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Microsoft wants developers to create new apps, games and experiences for HoloLens using its Mixed Reality platform. To do that, you're going to have to tie-in to Windows 10, which will make it easier for developers to get on board. So no, it's not totally an attempt to get Windows 10 back in front of our faces.
The HoloLens is controlled by gestures, voice, and a small Clicker controller to make things a little more varied. The only physical controls on the device are the power switch, a volume button and contrast controls for the holographic lenses.
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Still, so far it seems Microsoft has got to an acceptable level of reliability, and it's going further. Microsoft is constantly working on new gestures and ways to interact with your mixed reality. One example is 'holding', which would allow anyone wearing the HoloLens to grasp and manipulate objects in a virtual 3D space. It's kind of like Leap Motion modeling and sculpting apps, so think of that and you'll see the potential here.
'Holding' was debuted back at the Windows 10 Devices event in October 2016; Microsoft showed off a game called Project Xray, in which the user picked up and used a virtual glove gun.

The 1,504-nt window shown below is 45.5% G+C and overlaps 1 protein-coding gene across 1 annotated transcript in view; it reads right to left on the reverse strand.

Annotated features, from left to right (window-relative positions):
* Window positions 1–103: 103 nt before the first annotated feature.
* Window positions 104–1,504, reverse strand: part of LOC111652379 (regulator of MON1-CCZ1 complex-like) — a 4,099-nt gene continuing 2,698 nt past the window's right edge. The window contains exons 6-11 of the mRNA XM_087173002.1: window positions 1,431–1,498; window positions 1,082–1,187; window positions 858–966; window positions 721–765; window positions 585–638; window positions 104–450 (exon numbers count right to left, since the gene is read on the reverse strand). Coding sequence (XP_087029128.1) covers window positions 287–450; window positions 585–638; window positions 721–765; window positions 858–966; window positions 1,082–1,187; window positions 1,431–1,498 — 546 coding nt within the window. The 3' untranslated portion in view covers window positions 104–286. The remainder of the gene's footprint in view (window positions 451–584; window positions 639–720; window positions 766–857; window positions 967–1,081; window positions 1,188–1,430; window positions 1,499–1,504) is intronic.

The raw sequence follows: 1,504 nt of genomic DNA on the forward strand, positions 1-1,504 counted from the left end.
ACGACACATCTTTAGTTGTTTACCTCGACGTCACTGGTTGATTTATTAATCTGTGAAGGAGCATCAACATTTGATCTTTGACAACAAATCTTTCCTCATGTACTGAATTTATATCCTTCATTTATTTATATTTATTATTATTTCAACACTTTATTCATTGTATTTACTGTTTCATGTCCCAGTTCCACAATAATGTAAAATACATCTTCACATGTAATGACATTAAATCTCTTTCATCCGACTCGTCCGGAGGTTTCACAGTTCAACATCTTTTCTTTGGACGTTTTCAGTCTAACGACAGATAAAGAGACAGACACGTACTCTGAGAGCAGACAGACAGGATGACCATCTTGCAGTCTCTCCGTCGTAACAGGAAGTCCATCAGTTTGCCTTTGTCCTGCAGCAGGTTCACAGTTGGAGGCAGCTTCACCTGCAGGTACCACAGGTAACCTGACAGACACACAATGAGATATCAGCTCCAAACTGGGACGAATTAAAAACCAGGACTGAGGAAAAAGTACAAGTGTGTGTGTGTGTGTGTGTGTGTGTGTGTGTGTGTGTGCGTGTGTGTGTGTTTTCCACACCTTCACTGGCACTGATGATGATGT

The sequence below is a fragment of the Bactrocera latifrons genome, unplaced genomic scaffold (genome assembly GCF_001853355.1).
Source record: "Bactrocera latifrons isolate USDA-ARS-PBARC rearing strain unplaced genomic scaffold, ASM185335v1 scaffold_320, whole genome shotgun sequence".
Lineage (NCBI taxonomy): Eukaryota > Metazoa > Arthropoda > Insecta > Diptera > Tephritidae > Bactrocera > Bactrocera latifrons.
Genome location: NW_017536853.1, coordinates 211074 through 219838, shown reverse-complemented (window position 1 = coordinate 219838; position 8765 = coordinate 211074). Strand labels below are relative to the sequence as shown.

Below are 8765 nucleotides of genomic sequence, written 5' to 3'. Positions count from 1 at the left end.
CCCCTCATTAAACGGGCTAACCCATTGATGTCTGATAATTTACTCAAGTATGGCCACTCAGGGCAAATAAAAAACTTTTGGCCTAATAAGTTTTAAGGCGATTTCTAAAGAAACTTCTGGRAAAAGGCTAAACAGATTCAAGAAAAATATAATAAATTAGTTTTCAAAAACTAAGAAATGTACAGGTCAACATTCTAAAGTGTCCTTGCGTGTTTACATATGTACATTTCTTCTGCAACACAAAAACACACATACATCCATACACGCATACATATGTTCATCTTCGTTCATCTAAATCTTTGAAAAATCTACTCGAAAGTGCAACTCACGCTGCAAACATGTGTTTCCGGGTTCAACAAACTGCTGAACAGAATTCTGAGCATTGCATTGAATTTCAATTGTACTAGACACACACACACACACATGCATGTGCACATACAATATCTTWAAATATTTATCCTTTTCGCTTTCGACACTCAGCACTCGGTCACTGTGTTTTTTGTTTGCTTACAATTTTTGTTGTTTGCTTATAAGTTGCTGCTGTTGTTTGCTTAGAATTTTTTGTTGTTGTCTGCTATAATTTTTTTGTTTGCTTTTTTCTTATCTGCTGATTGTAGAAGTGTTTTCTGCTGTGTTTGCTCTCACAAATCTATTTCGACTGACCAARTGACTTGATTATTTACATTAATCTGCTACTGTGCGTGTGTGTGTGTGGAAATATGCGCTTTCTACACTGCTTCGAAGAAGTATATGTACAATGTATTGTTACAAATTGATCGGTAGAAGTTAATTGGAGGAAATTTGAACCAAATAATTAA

The voice controls
And of course, since this is Microsoft, it should be no surprise that its steadily improving voice assistant, Cortana, is along for the ride. She'll be able to guide you through your HoloLens experience, much like she can on Windows PCs. Gestures don't always make sense when navigating menus or opening apps, so the HoloLens microphones will be able to capture your voice commands. Plus, won't your arms eventually get tired?
Cortana is able to do pretty much what you expect of her. She can answer your questions, like what the best time to visit Machu Picchu is. Additionally, she can also help you search the web and complete various system tasks.